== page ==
I've been thinking a lot about software development and strategic business strategies recently, in part because of some business work I've been doing recently and in part because the reason why the software program exists has a strong relation with how the system is designed.
'We Are All Software Companies Now' is a post I read last week suggesting that all businesses are software businesses these days, even HP, Tesla, Rackspace and Apple. Well that's not quite right, as I've noted before about Apple all one has to do is look at their financial statements to know that Apple is a hardware company, selling iPhones, iPods and Macs. Apple is no more a software company than it is a technology retail chain outlet.
But of course Apple does both because it has determined that having retail stores and software engineers are critical functions that allow themselves to effectively preform in bringing the best personal computing experience to consumers around the world.1
That is in many cases a business might determine that their own development of software for a key business activity will enable the organization to achieve its long-term objectives.
To determine if a business function might be of strategic importance, let's consider two different types of businesses and how they relate to a specific type of business software.
Spacely Sprockets is specialized widget maker, but unlike Apple, only sells its sprockets wholesale to retailers who then sell a range of individualized widgets from various manufacturers to public consumers. ACME is just such as retailer.
Both Spacely Sprockets and ACME have warehouses. Both companies have shipping requirements. Both companies are using a software solution to manage and track products from origin to destination, from creation to final sale. Spacely uses an "boxed" enterprise resource planning (ERP) solution from a highly regarded business software vendor. ACME, on the other-hand, uses a customized, self-developed and managed ERP solution.
What exactly are these two ERP systems doing for these companies? In general ERP systems are about removing barriers to data that can become trapped in department specific solutions. That is ERP systems are about eliminating standalone computer systems in finance, marketing and manufacturing, and integrating them into a single unified system.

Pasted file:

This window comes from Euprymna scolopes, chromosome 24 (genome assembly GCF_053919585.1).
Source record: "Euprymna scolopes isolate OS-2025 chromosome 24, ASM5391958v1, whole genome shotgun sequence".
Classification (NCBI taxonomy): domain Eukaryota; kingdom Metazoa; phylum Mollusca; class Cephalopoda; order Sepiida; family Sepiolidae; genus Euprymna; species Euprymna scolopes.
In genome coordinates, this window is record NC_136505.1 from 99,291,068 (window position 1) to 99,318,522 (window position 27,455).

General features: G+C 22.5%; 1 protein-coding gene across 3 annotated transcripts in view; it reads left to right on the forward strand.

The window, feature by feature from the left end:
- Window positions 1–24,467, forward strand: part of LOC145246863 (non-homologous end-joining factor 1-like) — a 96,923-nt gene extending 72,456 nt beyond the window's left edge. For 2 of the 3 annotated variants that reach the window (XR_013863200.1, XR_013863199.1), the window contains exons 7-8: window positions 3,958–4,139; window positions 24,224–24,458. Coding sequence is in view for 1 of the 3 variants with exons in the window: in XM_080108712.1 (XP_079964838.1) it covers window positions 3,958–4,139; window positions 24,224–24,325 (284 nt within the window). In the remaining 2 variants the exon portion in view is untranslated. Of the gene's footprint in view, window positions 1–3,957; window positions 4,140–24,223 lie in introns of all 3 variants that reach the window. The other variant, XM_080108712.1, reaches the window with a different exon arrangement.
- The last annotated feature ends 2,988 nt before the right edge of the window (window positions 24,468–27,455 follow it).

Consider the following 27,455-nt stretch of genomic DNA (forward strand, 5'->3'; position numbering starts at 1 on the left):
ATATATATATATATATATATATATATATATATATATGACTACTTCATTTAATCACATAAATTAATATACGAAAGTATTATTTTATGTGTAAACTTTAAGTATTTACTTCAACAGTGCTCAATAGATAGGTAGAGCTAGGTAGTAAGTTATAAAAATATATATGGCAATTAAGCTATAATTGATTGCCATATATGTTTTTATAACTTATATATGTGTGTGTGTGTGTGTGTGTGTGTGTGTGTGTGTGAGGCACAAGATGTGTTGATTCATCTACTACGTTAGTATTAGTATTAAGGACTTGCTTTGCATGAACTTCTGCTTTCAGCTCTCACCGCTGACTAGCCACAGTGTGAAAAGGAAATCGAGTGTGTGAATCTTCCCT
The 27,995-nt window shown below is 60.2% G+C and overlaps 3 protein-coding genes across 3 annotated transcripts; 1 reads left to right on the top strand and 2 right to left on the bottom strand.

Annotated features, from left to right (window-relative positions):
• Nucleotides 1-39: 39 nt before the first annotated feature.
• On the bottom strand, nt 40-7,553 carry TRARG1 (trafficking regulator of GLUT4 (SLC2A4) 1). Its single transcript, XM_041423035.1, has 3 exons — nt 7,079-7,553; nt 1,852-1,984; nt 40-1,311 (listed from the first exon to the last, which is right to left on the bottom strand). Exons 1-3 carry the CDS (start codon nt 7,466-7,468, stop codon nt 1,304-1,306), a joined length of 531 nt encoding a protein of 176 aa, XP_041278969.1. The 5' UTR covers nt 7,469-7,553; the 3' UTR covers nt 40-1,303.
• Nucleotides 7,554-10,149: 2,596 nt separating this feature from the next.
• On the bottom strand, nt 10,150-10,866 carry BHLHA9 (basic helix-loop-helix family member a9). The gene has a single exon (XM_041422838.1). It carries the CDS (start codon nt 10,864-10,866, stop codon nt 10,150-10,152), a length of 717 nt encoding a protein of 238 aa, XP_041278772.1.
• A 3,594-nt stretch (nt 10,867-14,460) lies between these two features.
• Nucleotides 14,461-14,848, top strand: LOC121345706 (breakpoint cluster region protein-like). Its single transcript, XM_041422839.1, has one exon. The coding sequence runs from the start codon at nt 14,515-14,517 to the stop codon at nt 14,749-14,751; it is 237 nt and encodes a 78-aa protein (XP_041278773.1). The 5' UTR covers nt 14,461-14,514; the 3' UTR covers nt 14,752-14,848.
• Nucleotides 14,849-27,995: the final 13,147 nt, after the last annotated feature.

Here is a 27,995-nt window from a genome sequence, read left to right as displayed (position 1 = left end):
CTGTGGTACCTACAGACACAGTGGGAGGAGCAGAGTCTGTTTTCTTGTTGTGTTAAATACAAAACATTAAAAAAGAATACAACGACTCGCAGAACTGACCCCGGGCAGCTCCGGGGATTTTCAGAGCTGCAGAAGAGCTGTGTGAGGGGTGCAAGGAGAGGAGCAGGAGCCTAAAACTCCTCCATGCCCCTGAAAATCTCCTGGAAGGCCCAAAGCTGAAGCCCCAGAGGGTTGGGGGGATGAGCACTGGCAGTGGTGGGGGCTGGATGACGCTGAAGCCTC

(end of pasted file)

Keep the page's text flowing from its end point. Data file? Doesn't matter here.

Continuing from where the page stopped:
For Spacely Sprockets this means a solution that tracks wholesale sales and overall market penetration, production volume, warehouse inventory and shipping costs. The software vendor Spacely has contracted sells a solution built on software modules for each department; marketing and sales, production and shipping. Each department can choose from a set of predefined workflows optimized for their need. At the same time the modules share a common communication infrastructure enabling access to any required piece of data for the company's Operations department.
Thus Spacely can focus on their business, building the best widget for their market. At the same time reducing the overall cost of their operation and leveraging the expertise of other similar business models via their software vendor's solution. The reduction of operating costs can either be passed on to the consumer in lower product cost or to Spacely's shareholders in higher profit margins.
For ACME their business also involves sourcing products, procurement and logistics management. They too are in need of integrating resource management solution within their company.
However, their decision to build their own ERP stems from the fact that their continued success in business is built on their ability to properly managing the procurement and logistics of numinous products, including Spacely's widgets. AMCE has years of in-house knowledge and expertise that just cannot be replicated in any "off-the-self" ERP solution.
ACME's strategic business objective is to continue applying and refining their hard-won supply-chain knowledge to their operation. In doing so they too can reduce their operating costs in relation to their competition and can either pass on the savings to their customers or to their shareholders in higher profit margins.
Of course in the abstract, this seems extremely straight-forward. In reality, business conditions change all the time. One day the hard-won knowledge your business has fought for is gold, the next it might become a liability.
And just because a business elects one option over the other doesn't mean the software concerns end there. Nope, besides deciding to build a custom solution or not, a business has to consider; do they go with a close-source solution or an open source solution? If they do decide to develop a custom solution, do they try to develop the software knowledge and solution in-house or outsource?